- The Washington Times - Friday, February 15, 2002

In June 2001, the Congressional Budget Office reported to Senate Finance Committee Chairman Max Baucus on cap-and-trade programs for carbon dioxide (energy use emissions inherent to fossil fuel combustion). That is, CBO assessed the key component of what the Kyoto treaty would look like if implemented domestically. The theme was presented right up front in the introduction: "The economic incentives created by such programs are similar to those created by a tax on emissions." That's economist-speak for, "if it quacks like an energy tax."

President Bush would never offer an energy tax. So, yesterday he offered what CBO would call a "voluntary energy tax," as part of his "Climate Flagship Program," the alternative to Kyoto. It's complete with a government program to run this activity which, presumably, requires no government involvement given it is as voluntary as buying a pair of shoes, right? This is indistinct from a city building a gallows in the town square, while decrying capital punishment. It sounds like merely a stupid idea. But it's much worse.

First, at this writing, the regime, which we'll call the Office of Voluntary Energy Taxation, is headed for the Environmental Protection Agency, heaven help us, not the pro-energy Department of Energy. Even Senate Democrats knew they couldn't sucker their Republican colleagues into this, and had settled on the Department of Commerce in their own scheme. Of course, how would this White House know what the Senate Republicans think?

Second, this was viewed as the realistic interim step to a carbon cap-and-trade scheme by the pro-Kyoto business community, who we'll call the rent-seekers (those who pursue government programs creating windfalls or advantages over their competitors). Better yet, let's call them the Enrons, as Enron had led this pack of scoundrels until the current "situation."

The administration convinced itself that green kudos were certain to follow larding up a broad "climate change" action program falling short of Kyoto's restrictions. This, despite the greens' express insistence that Kyoto is 1/30th of what they demand, leaving no doubt that even agreeing to Kyoto will leave them hysterical for much more. The unveiled program includes mandatory reporting of carbon dioxide emissions, even though this naturally occurring gas is not a pollutant. This presents a nice roadmap for pressure groups to indict "climate criminals" in their disingenuous pressure campaigns. The government-run scheme for "voluntary" trading (purchase) of CO2 "credits" ostensibly facilitates reducing the volume of emissions reported, to buy some enviro slack.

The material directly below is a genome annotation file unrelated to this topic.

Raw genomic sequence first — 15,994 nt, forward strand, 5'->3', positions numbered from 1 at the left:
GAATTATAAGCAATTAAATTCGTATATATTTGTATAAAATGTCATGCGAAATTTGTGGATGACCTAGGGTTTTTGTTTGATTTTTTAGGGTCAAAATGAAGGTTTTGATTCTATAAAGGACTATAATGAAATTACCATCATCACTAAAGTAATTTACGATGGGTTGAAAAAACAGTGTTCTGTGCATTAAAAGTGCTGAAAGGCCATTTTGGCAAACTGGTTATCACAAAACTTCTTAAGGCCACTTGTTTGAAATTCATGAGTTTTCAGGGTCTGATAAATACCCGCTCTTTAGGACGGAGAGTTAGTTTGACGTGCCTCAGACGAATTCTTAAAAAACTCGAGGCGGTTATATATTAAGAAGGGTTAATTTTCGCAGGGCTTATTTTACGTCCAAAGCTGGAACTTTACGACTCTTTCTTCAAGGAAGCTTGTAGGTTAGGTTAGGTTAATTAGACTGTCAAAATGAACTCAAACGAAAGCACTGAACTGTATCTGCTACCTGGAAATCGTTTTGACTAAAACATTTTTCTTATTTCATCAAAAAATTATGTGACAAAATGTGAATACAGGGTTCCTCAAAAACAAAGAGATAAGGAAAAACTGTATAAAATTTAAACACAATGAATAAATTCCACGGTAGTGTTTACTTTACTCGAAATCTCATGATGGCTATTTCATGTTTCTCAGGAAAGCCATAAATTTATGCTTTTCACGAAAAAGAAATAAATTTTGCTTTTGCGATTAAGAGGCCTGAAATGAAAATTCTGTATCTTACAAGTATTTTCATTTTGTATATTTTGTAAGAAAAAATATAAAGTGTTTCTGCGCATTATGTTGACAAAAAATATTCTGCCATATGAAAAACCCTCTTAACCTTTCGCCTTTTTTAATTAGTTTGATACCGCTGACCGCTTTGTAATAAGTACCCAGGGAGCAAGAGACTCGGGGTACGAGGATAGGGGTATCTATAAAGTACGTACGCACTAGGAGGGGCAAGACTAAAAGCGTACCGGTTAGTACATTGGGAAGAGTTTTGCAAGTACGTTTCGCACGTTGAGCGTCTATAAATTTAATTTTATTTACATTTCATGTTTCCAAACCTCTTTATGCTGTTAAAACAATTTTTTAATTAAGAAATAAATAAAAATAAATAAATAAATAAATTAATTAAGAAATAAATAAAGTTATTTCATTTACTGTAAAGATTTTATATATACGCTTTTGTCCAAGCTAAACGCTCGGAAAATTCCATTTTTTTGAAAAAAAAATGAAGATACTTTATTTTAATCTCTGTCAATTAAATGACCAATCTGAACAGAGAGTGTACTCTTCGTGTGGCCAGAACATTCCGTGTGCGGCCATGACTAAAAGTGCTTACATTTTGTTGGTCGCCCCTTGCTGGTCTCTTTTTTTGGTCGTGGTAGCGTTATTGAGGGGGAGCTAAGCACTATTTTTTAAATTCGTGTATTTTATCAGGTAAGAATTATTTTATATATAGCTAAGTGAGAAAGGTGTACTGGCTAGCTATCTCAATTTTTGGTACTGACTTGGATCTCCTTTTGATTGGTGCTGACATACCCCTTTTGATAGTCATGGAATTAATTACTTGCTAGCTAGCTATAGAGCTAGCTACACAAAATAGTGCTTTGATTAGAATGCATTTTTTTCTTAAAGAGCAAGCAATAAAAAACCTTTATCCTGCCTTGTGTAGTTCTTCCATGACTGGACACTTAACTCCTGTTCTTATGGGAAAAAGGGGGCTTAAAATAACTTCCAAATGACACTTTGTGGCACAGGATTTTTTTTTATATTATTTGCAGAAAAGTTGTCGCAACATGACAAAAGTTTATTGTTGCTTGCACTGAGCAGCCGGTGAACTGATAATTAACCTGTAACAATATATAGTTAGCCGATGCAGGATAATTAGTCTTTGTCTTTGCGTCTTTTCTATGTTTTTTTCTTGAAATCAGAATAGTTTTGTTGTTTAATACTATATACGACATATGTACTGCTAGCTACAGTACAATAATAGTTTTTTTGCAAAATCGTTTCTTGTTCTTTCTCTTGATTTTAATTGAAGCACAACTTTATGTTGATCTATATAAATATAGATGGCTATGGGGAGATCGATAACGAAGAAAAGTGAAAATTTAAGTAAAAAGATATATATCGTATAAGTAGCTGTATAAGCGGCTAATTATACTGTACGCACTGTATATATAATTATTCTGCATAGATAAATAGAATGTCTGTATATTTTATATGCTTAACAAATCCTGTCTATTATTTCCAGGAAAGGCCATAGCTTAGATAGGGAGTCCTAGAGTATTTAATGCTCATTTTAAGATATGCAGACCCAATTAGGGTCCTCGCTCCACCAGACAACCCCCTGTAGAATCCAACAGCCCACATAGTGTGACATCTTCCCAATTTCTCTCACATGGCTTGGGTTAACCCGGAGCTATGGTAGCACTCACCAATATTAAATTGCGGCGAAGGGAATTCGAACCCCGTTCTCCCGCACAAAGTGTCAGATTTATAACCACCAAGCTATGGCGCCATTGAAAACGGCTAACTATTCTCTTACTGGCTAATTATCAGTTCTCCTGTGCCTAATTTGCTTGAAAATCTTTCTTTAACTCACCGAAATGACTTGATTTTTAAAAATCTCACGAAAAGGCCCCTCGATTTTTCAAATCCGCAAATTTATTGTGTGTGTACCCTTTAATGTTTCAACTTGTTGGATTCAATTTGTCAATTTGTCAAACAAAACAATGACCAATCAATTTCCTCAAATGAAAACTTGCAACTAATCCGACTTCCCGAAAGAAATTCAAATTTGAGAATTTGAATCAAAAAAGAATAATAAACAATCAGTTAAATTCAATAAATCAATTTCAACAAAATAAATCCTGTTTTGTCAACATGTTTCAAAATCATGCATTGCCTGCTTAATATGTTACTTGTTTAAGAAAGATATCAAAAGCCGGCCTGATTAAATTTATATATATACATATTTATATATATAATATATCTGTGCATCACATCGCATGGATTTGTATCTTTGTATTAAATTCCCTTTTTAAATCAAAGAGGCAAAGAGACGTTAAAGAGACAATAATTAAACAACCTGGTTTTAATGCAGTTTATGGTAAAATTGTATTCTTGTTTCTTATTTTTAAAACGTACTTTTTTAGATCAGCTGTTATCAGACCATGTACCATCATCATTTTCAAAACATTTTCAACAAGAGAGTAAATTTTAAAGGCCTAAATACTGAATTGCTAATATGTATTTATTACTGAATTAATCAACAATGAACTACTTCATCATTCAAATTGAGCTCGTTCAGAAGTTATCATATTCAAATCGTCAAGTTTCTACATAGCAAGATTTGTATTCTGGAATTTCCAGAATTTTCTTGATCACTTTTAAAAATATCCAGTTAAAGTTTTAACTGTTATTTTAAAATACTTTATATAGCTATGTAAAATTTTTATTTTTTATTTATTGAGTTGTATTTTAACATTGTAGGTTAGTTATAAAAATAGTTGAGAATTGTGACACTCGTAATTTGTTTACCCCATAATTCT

This trading scheme tracks the recently enacted British program for voluntary industry commitments. Germany also has a voluntary Kyoto program, but so far without trading. And in a development privately trumpeted by White House aides, Japan affirmed that it cannot meet its Kyoto requirements, and so will pursue a voluntary Kyoto program. Praise ostensibly is expected, because this is what certain Euros are doing.

The administration misses a critical nuance. The Brits, and the others, merely get a temporary pass for creating a "voluntary" system based on the regulatory model, by promising to also ratify and implement Kyoto. Indeed, the European Union insists that all member-state programs become mandatory controls by 2005, and all Euro-nations vow ratification sometime this year. Japan's Diet is to take up ratification soon.

Leaving aside that a voluntary program is nothing but a predicate to mandatory controls, why else is it so foolish? To begin with, ridicule is due to any program expecting Party A to voluntarily transfer wealth to Party B for "property" lacking apparent value. This program will merely inflame everyone. The greens will savage it as "doing nothing" (and "leaving it to Big Energy"), even while the scheme continues to legitimize the theory that CO2 emission reductions must be forced.

And why the government regime to "create" a voluntary program a particularly silly prospect given that a voluntary system demonstrably exists? Led by Enron, such transactions have occurred for several years driven, like any future sales, almost entirely by speculation over a mandatory system. Then these credits, which typically sell for about $1 per ton, would be worth (according to most estimates) anywhere from $100 to $150. That's a tremendous return on investment, and the reason companies with underperforming stock and aspirations of trading (read: selling) such as Enron, DuPont and Cinergy so vigorously urge "action."

This only reaffirms the obvious fact that any "voluntary system" will soon become a mandate. The more companies speculatively accumulate credits which, under a cap, would be worth a relative fortune, the more pressure the well-heeled lobbying community will bring for a cap. The surprise would be if that did not occur. This huge lobby will decry having "done the right thing," only to face that the fruit of their do-goodery still has the value of, well, Enron stock.

The Bush administration should have been wise enough to avoid this trap.

Christopher Horner is counsel for the Cooler Heads Coalition.

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